You might be surprised at the MLB teams recent presidents grew up rooting for
Today is Presidents Day, which is a great opportunity to reflect on the relationship America's chief executives have had to the national pastime, stretching back to William Howard Taft's first presidential ceremonial first pitch.
So here's a simple question: Who did our recent presidents grow up rooting for? The answers aren't as obvious as you might think:
Our current president got his political start representing the South Side of Chicago in the Illinois State Senate. He's steadfast in his support of the White Sox, even when tossing a first pitch at a Nationals game. But as a kid growing up in Hawaii, his allegiances lay elsewhere -- with the Oakland Athletics, who won three consecutive World Series right after Obama and his mother returned to the U.S. from Indonesia in the early '70s.
George W. Bush
Bush has the distinction of being the only president to have once been the managing partner of an MLB team, a role he held with the Rangers from 1989-94 until being elected governor of Texas. The Rangers didn't exist until 1972, so growing up partially in Houston, he rooted for the team that was founded 10 years before that: the Houston Colt .45s, which were soon renamed the Astros. Bush has attended many Rangers games in his post-presidency, but his connection to the Astros remains -- he has a commemorative brick at Minute Maid Park.
Growing up in Arkansas, Clinton would listen to Harry Caray announce Cardinals games on the radio and sometimes rode the train to Missouri to see the team play at Sportsman's Park. Last year he told St. Louis Magazine that he still roots for the Redbirds, and he also held an exhibit of Cardinals memorabilia at his Presidential Library. However, he's also stated that at one point he'd shifted his support to St. Louis' arch-rivals, the Cubs. Why? His marriage to Illinois native Hillary Rodham.
George H.W. Bush
The elder Bush grew up in Connecticut attending both Giants games in New York and Red Sox games in Boston, but ultimately became a Sox fan because of Ted Williams. According to his former speechwriter Curt Smith, he still is one, although he and wife Barbara are also frequent presences at Astros games, where Barbara has been known to keep score. Bush also had a playing career at Yale, which included facing Vin Scully and led the baseball card you see above to be produced by Topps in 1990. Because it was only distributed to his staff, it's one of recent history's rarest and most valuable cards.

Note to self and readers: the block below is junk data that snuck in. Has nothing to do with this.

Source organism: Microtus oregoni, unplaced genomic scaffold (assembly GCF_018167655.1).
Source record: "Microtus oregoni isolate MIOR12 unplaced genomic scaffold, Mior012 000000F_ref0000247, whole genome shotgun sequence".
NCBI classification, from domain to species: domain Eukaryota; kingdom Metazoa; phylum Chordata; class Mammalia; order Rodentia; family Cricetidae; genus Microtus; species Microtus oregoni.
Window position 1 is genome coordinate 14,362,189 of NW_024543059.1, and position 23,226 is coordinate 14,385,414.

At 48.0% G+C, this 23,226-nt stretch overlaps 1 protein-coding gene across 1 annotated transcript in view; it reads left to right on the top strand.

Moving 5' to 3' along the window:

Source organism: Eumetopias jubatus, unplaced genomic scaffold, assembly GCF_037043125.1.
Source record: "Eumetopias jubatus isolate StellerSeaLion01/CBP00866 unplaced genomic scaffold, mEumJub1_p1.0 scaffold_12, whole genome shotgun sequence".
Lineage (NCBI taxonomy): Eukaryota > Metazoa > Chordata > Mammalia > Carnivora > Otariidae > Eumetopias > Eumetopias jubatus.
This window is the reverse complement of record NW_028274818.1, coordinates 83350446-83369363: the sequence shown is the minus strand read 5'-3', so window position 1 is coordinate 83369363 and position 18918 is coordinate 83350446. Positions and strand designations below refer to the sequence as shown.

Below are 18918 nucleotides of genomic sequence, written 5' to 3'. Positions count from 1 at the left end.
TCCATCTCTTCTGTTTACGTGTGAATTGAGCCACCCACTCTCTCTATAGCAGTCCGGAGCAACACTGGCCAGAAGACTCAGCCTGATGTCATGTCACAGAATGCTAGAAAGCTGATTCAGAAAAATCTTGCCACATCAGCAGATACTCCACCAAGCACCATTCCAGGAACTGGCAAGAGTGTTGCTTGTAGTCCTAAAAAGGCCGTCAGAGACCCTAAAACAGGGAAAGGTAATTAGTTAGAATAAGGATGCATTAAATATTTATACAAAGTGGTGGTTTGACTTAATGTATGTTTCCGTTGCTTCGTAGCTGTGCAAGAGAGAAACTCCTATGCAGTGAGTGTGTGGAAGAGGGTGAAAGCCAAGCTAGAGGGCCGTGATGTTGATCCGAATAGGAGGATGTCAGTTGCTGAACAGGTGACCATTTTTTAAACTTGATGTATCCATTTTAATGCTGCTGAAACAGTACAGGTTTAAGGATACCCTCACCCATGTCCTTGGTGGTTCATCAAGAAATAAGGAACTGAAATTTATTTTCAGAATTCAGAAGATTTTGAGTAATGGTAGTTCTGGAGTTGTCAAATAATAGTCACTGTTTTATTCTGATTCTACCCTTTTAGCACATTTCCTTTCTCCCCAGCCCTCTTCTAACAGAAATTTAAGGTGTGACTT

One of Reagan's first jobs was working as a radio announcer for WHO in Des Moines, Iowa. One of his responsibilities was broadcasting "play-by-play" of Cubs games that he created with only a telegraph feed of each game's events to inform him. And his Cubs connection, in fact, led to his Hollywood career -- he took his first screen test in 1937 while in California to cover Cubs Spring Training. And while he went on to become governor of California, his allegiance to Chicago didn't waver -- as late as 1998, the entire Reagan family was still rooting for them in the postseason, according to his daughter Maureen.
In his memoir Sharing Good Times, Carter explained how he grew up in a baseball-crazed family in Georgia. The South was devoid of MLB then, so his parents would take annual trips north to watch games for a week, in a different MLB city each time. His mother became a lifetime fan of the Dodgers after they signed Jackie Robinson, but Carter himself didn't choose a favorite team until he was stationed at a Naval base in Connecticut in 1951. He would watch every Yankees game on the new medium of TV that he could, while his wife Rosalynn would watch every single one. When the Braves moved from Milwaukee to Atlanta in 1966, the Carters switched to their new hometown team, and have been fervent fans ever since. When Francisco Cabrera won the 1992 NLCS with a walkoff single, Carter ran onto the field in the celebration to congratulate him.
This post was originally published Feb. 17, 2014.